Or, to put it another way (and I’m sorry to say it), Front Porch Theatricals’ production of Floyd Collins doesn’t work.
It’s not entirely the company’s fault. This 1996 musical from Adam Guettel and Tina Landau is, to put it mildly, one tough son of a bitch. It concerns the true story of a Kentucky caver who in 1925 got trapped underground for 14 days. Happening as it did near the advent of radio, the event became one of the first media sensations, and thousands of people travelled to the pop-up carnival surrounding Collins.
So you’ve got a musical in which the lead character is immobile for two acts. I know — maybe a clutch of peppy, hummable show tunes’ll liven it up!
But if you know anything about composer/lyricist Guettel (who also wrote The Light in the Piazza), you know that “peppy” and “hummable” are not in his vocabulary. What he does write are intensely methodical and excessively elevated swathes of music which swirl around for what seems like hours. For a culture which finds Mamma Mia! an acceptable piece of “theater,” the unyielding Floyd Collins will feel like a prison sentence.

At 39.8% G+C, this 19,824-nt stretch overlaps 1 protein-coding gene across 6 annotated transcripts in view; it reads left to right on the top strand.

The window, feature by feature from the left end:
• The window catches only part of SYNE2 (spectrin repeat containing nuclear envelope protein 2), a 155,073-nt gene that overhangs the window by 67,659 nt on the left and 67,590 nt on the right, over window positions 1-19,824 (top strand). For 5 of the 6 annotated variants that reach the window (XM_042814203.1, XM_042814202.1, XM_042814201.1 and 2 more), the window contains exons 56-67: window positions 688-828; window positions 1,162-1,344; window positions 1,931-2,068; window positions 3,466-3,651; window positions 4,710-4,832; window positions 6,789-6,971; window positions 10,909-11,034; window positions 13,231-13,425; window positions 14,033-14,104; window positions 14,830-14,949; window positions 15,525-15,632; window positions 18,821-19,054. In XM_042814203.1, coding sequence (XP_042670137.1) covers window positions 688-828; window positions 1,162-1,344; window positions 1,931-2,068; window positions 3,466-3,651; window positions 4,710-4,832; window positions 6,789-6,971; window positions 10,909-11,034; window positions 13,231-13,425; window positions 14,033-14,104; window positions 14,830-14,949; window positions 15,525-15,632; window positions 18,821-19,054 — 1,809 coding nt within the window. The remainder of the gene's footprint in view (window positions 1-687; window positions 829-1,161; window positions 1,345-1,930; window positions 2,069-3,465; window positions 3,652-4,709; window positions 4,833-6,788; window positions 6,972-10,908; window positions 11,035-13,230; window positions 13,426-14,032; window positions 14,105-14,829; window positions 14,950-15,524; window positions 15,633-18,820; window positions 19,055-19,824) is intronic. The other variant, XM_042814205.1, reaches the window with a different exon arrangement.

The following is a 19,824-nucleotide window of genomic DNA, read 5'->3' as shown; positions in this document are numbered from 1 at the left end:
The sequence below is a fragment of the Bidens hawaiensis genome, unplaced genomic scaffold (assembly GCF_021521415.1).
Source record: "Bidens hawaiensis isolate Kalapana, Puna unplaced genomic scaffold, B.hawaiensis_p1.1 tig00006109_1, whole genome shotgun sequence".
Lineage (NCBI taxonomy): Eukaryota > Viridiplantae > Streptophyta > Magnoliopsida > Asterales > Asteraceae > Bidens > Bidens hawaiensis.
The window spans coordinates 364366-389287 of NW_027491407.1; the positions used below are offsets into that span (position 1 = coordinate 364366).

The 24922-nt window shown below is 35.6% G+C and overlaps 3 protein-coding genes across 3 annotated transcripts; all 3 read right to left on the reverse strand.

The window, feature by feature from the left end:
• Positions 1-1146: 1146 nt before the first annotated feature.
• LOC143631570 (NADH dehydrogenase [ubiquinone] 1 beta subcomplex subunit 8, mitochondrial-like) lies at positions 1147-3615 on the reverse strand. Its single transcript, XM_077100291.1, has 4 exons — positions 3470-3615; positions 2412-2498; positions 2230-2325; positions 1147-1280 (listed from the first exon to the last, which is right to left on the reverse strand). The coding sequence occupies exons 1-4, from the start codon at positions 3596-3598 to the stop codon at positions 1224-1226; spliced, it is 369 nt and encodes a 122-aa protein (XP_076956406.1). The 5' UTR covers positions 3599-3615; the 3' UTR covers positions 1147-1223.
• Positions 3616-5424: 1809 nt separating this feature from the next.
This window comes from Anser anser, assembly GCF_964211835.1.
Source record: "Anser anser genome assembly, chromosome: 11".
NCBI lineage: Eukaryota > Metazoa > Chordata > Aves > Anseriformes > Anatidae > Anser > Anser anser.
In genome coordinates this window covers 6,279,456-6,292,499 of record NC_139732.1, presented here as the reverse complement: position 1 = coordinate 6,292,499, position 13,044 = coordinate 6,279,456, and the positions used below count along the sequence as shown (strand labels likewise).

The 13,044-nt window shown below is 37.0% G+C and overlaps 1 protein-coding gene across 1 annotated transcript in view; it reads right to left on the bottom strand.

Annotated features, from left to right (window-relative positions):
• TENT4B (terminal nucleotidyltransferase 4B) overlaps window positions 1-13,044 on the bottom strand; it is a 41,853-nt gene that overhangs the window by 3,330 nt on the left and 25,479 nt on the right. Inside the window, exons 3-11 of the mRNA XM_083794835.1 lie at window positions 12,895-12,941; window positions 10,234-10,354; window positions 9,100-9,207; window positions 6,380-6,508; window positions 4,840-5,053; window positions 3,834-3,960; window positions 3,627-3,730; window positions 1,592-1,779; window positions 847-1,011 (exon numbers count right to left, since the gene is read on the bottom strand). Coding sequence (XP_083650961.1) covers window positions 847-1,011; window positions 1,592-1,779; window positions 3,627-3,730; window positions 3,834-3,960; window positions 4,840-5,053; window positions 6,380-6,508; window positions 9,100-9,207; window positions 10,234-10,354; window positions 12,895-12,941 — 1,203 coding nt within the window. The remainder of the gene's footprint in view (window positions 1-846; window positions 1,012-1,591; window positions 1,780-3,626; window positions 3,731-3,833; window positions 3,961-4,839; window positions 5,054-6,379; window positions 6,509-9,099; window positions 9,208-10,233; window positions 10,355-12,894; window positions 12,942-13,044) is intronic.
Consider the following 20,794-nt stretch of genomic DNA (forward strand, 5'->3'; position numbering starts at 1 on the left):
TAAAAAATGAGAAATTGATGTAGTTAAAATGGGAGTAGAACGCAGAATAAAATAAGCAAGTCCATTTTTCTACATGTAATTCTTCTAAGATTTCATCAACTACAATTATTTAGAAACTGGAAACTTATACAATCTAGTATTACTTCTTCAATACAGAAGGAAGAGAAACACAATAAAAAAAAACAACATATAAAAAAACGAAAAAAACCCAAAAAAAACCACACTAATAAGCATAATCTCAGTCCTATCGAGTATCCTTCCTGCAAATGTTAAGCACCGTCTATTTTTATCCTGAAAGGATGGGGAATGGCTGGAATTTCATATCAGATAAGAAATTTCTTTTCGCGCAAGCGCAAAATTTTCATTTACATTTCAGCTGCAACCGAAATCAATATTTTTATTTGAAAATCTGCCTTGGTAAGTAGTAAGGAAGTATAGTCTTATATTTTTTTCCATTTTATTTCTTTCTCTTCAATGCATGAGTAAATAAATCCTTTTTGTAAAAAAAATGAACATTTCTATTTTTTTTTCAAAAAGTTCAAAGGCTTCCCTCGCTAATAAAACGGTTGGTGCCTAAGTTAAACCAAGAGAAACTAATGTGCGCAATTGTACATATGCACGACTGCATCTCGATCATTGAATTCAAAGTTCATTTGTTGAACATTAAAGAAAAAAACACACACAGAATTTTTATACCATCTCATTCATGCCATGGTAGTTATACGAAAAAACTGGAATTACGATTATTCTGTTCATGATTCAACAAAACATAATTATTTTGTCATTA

A huge raft of extraordinarily talented people work their butts off to put this show across. Andrew David Ostrowski’s lighting and Lindsey B. Mayer’s set are terrifically evocative and theatrical. Director Rachel M. Stevens and music director Douglas Levine drive this cast to the outer limits of their considerable talents.
Danny McHugh’s got a powerful, emotionally rich voice which he flings out again and again as Floyd, and which makes the character’s fate the spine of the show. Nathan Salstone and Ryan Bergman do tremendous work as the two men trying the hardest to rescue Floyd. Lindsay Bayer is haunting as Floyd’s damaged sister, while Daniel Krell, Sandy Swier and Jonathan Visser contribute solid support.
But still, it just never comes together. There are little things: The 1970s Fosse choreography suddenly springing up in 1925 is, to say the least, odd, and having a secondary character snake silently through the production like the ghost of Sylvia Plath doesn’t really add anything. But while those aspects aren’t good, they’re not the problem. So much talent, work and money has been expended on a production which refuses to fly, yet for the life of me I’m unable to pinpoint the exact problem. You spend a lot of time hoping that the show will spark and catch fire … and when it doesn’t, you just hope it’ll end sooner.
Welcome to the real world, Front Porch Theatricals.